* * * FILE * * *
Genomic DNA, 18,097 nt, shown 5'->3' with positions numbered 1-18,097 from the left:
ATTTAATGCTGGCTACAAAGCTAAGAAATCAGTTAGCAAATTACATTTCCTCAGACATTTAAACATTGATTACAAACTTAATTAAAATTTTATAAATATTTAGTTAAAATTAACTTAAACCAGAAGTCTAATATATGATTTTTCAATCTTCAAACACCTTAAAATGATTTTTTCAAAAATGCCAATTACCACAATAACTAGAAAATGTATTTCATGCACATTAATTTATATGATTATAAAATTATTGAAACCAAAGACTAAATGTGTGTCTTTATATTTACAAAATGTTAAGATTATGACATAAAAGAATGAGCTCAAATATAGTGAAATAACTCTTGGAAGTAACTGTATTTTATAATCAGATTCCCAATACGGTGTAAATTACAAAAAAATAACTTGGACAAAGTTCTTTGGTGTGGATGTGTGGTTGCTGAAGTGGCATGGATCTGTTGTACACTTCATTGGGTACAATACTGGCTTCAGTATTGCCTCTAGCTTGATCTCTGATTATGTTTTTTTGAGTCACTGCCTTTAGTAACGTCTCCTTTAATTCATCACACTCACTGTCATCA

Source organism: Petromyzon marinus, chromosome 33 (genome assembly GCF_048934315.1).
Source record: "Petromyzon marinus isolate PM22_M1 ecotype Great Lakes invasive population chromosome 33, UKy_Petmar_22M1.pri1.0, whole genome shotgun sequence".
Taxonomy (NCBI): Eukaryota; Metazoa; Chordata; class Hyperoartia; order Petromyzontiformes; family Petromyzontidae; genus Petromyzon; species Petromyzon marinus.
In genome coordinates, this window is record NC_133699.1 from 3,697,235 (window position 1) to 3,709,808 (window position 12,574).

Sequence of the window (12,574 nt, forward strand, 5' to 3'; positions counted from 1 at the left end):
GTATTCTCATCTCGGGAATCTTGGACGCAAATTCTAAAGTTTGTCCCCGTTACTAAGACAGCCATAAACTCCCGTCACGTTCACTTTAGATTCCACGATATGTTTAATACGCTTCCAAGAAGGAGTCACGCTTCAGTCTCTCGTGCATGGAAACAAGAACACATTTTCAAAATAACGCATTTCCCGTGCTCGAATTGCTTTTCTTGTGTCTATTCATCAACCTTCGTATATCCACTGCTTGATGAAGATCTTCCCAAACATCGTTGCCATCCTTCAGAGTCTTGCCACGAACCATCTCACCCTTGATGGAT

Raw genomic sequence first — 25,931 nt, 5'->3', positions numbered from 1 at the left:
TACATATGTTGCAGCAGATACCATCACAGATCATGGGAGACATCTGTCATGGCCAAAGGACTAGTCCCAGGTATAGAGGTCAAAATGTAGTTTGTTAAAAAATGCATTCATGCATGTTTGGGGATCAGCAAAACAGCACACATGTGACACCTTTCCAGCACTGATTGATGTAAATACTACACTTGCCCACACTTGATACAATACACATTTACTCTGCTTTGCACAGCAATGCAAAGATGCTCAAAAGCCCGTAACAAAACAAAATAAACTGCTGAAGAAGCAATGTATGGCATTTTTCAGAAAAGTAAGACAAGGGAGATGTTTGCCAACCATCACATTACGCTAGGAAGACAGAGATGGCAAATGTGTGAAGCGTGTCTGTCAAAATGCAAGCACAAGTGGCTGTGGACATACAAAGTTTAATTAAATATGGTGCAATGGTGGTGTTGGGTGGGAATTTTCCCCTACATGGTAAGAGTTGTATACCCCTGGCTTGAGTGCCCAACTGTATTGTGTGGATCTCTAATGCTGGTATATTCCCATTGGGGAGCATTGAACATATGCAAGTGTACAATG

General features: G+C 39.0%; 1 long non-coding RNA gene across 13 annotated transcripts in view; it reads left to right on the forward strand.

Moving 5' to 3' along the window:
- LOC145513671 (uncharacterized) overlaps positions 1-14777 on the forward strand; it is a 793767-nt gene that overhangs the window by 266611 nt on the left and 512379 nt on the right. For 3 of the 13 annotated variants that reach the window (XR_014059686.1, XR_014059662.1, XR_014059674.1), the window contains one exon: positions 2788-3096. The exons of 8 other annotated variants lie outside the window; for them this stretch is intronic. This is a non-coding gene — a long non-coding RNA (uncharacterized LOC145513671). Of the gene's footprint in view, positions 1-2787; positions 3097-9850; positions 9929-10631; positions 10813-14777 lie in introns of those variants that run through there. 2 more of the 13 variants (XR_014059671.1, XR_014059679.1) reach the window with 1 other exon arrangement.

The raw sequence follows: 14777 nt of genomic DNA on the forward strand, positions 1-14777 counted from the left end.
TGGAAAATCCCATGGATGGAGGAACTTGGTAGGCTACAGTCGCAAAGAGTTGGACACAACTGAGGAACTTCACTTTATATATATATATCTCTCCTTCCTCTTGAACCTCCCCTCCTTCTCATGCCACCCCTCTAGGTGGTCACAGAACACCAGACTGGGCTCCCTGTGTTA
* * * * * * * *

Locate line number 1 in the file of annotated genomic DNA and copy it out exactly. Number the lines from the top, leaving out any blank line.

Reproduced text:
Genomic DNA, 18,097 nt, shown 5'->3' with positions numbered 1-18,097 from the left: